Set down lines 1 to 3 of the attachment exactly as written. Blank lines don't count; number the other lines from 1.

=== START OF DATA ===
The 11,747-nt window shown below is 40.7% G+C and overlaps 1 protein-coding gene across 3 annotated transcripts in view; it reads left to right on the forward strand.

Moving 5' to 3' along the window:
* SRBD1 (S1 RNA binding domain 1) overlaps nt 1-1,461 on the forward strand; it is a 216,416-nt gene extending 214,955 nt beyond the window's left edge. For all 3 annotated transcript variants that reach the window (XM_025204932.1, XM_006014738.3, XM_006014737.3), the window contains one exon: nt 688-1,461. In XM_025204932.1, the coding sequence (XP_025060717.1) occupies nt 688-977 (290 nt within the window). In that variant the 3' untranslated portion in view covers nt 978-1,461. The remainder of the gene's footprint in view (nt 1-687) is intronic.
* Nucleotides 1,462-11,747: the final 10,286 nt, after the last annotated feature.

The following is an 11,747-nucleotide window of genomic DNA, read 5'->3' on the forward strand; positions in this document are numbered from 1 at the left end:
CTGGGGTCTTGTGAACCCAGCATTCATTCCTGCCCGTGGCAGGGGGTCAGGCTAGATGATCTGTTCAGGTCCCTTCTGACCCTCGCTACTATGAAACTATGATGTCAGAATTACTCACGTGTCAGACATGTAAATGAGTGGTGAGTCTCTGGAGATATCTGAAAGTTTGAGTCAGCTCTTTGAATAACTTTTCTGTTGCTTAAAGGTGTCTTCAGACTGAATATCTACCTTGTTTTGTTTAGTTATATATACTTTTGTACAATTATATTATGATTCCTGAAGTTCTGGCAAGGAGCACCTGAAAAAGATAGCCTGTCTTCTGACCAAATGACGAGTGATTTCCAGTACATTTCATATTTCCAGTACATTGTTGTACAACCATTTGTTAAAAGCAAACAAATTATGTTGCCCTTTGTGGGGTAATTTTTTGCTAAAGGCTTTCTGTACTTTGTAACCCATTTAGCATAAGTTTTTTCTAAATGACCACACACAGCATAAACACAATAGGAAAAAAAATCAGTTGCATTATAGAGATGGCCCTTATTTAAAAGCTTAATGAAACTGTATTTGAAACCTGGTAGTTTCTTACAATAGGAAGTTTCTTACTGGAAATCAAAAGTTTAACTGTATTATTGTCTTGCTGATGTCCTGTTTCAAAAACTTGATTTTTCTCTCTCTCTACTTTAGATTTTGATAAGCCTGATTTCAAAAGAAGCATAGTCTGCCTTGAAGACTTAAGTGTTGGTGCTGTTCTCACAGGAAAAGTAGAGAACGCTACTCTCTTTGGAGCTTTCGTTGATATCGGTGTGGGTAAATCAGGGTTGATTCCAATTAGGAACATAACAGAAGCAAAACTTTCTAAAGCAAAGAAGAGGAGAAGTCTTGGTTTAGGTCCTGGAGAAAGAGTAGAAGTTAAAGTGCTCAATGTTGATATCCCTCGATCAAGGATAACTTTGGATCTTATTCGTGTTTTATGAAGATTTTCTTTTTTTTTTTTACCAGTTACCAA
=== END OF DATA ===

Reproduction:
The 11,747-nt window shown below is 40.7% G+C and overlaps 1 protein-coding gene across 3 annotated transcripts in view; it reads left to right on the forward strand.

Moving 5' to 3' along the window:
* SRBD1 (S1 RNA binding domain 1) overlaps nt 1-1,461 on the forward strand; it is a 216,416-nt gene extending 214,955 nt beyond the window's left edge. For all 3 annotated transcript variants that reach the window (XM_025204932.1, XM_006014738.3, XM_006014737.3), the window contains one exon: nt 688-1,461. In XM_025204932.1, the coding sequence (XP_025060717.1) occupies nt 688-977 (290 nt within the window). In that variant the 3' untranslated portion in view covers nt 978-1,461. The remainder of the gene's footprint in view (nt 1-687) is intronic.